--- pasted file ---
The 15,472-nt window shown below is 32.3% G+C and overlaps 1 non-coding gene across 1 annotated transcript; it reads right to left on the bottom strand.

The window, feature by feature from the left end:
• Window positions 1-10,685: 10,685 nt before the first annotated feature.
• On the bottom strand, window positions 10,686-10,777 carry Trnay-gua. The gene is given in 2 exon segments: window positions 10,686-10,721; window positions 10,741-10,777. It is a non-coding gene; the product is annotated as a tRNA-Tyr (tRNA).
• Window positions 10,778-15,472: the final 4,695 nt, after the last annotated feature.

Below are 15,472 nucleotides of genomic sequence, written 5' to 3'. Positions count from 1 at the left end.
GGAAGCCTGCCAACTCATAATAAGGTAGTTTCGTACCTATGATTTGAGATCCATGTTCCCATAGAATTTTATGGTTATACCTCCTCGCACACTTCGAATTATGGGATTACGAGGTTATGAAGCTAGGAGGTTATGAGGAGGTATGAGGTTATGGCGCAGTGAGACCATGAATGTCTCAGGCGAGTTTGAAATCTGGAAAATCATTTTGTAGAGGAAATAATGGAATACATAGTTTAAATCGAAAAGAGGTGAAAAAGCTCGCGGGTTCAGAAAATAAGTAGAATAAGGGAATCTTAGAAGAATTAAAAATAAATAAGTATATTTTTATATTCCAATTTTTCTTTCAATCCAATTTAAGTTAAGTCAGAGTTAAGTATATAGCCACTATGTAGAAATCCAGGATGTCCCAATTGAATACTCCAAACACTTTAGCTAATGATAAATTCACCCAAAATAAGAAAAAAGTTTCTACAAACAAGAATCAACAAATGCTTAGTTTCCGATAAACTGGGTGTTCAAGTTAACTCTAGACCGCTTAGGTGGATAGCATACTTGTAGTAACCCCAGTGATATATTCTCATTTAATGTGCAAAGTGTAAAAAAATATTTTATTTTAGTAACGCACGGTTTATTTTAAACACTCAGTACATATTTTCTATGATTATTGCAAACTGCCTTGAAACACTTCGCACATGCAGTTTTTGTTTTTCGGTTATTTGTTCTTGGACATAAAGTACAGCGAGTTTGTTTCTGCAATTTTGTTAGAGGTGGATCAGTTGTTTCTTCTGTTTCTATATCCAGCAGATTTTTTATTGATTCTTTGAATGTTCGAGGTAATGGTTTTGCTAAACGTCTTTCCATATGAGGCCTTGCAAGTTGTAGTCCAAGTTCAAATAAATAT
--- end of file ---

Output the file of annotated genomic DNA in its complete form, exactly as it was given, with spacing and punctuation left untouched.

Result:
The 15,472-nt window shown below is 32.3% G+C and overlaps 1 non-coding gene across 1 annotated transcript; it reads right to left on the bottom strand.

The window, feature by feature from the left end:
• Window positions 1-10,685: 10,685 nt before the first annotated feature.
• On the bottom strand, window positions 10,686-10,777 carry Trnay-gua. The gene is given in 2 exon segments: window positions 10,686-10,721; window positions 10,741-10,777. It is a non-coding gene; the product is annotated as a tRNA-Tyr (tRNA).
• Window positions 10,778-15,472: the final 4,695 nt, after the last annotated feature.

Below are 15,472 nucleotides of genomic sequence, written 5' to 3'. Positions count from 1 at the left end.
GGAAGCCTGCCAACTCATAATAAGGTAGTTTCGTACCTATGATTTGAGATCCATGTTCCCATAGAATTTTATGGTTATACCTCCTCGCACACTTCGAATTATGGGATTACGAGGTTATGAAGCTAGGAGGTTATGAGGAGGTATGAGGTTATGGCGCAGTGAGACCATGAATGTCTCAGGCGAGTTTGAAATCTGGAAAATCATTTTGTAGAGGAAATAATGGAATACATAGTTTAAATCGAAAAGAGGTGAAAAAGCTCGCGGGTTCAGAAAATAAGTAGAATAAGGGAATCTTAGAAGAATTAAAAATAAATAAGTATATTTTTATATTCCAATTTTTCTTTCAATCCAATTTAAGTTAAGTCAGAGTTAAGTATATAGCCACTATGTAGAAATCCAGGATGTCCCAATTGAATACTCCAAACACTTTAGCTAATGATAAATTCACCCAAAATAAGAAAAAAGTTTCTACAAACAAGAATCAACAAATGCTTAGTTTCCGATAAACTGGGTGTTCAAGTTAACTCTAGACCGCTTAGGTGGATAGCATACTTGTAGTAACCCCAGTGATATATTCTCATTTAATGTGCAAAGTGTAAAAAAATATTTTATTTTAGTAACGCACGGTTTATTTTAAACACTCAGTACATATTTTCTATGATTATTGCAAACTGCCTTGAAACACTTCGCACATGCAGTTTTTGTTTTTCGGTTATTTGTTCTTGGACATAAAGTACAGCGAGTTTGTTTCTGCAATTTTGTTAGAGGTGGATCAGTTGTTTCTTCTGTTTCTATATCCAGCAGATTTTTTATTGATTCTTTGAATGTTCGAGGTAATGGTTTTGCTAAACGTCTTTCCATATGAGGCCTTGCAAGTTGTAGTCCAAGTTCAAATAAATAT